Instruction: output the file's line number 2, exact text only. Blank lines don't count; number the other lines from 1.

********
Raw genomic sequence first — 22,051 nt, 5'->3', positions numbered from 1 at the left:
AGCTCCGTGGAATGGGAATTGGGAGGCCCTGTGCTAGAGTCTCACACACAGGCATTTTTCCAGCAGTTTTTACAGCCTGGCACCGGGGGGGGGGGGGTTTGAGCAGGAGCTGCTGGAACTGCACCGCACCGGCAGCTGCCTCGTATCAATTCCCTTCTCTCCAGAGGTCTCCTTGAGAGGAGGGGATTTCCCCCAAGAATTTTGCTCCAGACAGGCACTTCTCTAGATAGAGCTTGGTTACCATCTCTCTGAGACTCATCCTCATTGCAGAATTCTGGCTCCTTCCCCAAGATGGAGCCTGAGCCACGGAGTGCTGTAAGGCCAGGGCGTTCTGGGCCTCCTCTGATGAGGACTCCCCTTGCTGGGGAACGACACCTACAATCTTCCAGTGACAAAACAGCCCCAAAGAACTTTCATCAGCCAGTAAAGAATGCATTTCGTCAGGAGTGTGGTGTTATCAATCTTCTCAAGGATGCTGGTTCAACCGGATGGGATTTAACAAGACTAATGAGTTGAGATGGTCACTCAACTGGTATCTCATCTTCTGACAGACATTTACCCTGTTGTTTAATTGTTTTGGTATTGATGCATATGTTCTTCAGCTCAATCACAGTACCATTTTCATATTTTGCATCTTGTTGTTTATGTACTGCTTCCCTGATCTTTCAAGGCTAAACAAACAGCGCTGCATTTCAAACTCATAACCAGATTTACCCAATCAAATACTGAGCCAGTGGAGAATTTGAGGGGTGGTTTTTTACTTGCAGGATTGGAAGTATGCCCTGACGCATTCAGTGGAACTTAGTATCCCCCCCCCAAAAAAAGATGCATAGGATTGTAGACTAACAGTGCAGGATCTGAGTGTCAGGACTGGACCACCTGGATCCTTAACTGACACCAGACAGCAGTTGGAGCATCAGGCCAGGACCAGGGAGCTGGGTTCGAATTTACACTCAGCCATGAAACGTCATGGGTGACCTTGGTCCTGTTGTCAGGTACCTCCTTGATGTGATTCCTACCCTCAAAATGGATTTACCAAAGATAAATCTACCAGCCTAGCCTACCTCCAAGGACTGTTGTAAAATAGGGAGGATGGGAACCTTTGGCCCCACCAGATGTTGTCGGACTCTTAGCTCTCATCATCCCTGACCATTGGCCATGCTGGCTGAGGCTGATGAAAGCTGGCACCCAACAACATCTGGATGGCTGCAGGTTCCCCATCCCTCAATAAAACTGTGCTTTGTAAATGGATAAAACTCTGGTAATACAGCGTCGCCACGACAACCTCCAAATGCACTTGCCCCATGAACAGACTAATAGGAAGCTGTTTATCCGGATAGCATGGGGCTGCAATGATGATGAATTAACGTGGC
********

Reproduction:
AGCTCCGTGGAATGGGAATTGGGAGGCCCTGTGCTAGAGTCTCACACACAGGCATTTTTCCAGCAGTTTTTACAGCCTGGCACCGGGGGGGGGGGGGTTTGAGCAGGAGCTGCTGGAACTGCACCGCACCGGCAGCTGCCTCGTATCAATTCCCTTCTCTCCAGAGGTCTCCTTGAGAGGAGGGGATTTCCCCCAAGAATTTTGCTCCAGACAGGCACTTCTCTAGATAGAGCTTGGTTACCATCTCTCTGAGACTCATCCTCATTGCAGAATTCTGGCTCCTTCCCCAAGATGGAGCCTGAGCCACGGAGTGCTGTAAGGCCAGGGCGTTCTGGGCCTCCTCTGATGAGGACTCCCCTTGCTGGGGAACGACACCTACAATCTTCCAGTGACAAAACAGCCCCAAAGAACTTTCATCAGCCAGTAAAGAATGCATTTCGTCAGGAGTGTGGTGTTATCAATCTTCTCAAGGATGCTGGTTCAACCGGATGGGATTTAACAAGACTAATGAGTTGAGATGGTCACTCAACTGGTATCTCATCTTCTGACAGACATTTACCCTGTTGTTTAATTGTTTTGGTATTGATGCATATGTTCTTCAGCTCAATCACAGTACCATTTTCATATTTTGCATCTTGTTGTTTATGTACTGCTTCCCTGATCTTTCAAGGCTAAACAAACAGCGCTGCATTTCAAACTCATAACCAGATTTACCCAATCAAATACTGAGCCAGTGGAGAATTTGAGGGGTGGTTTTTTACTTGCAGGATTGGAAGTATGCCCTGACGCATTCAGTGGAACTTAGTATCCCCCCCCCAAAAAAAGATGCATAGGATTGTAGACTAACAGTGCAGGATCTGAGTGTCAGGACTGGACCACCTGGATCCTTAACTGACACCAGACAGCAGTTGGAGCATCAGGCCAGGACCAGGGAGCTGGGTTCGAATTTACACTCAGCCATGAAACGTCATGGGTGACCTTGGTCCTGTTGTCAGGTACCTCCTTGATGTGATTCCTACCCTCAAAATGGATTTACCAAAGATAAATCTACCAGCCTAGCCTACCTCCAAGGACTGTTGTAAAATAGGGAGGATGGGAACCTTTGGCCCCACCAGATGTTGTCGGACTCTTAGCTCTCATCATCCCTGACCATTGGCCATGCTGGCTGAGGCTGATGAAAGCTGGCACCCAACAACATCTGGATGGCTGCAGGTTCCCCATCCCTCAATAAAACTGTGCTTTGTAAATGGATAAAACTCTGGTAATACAGCGTCGCCACGACAACCTCCAAATGCACTTGCCCCATGAACAGACTAATAGGAAGCTGTTTATCCGGATAGCATGGGGCTGCAATGATGATGAATTAACGTGGC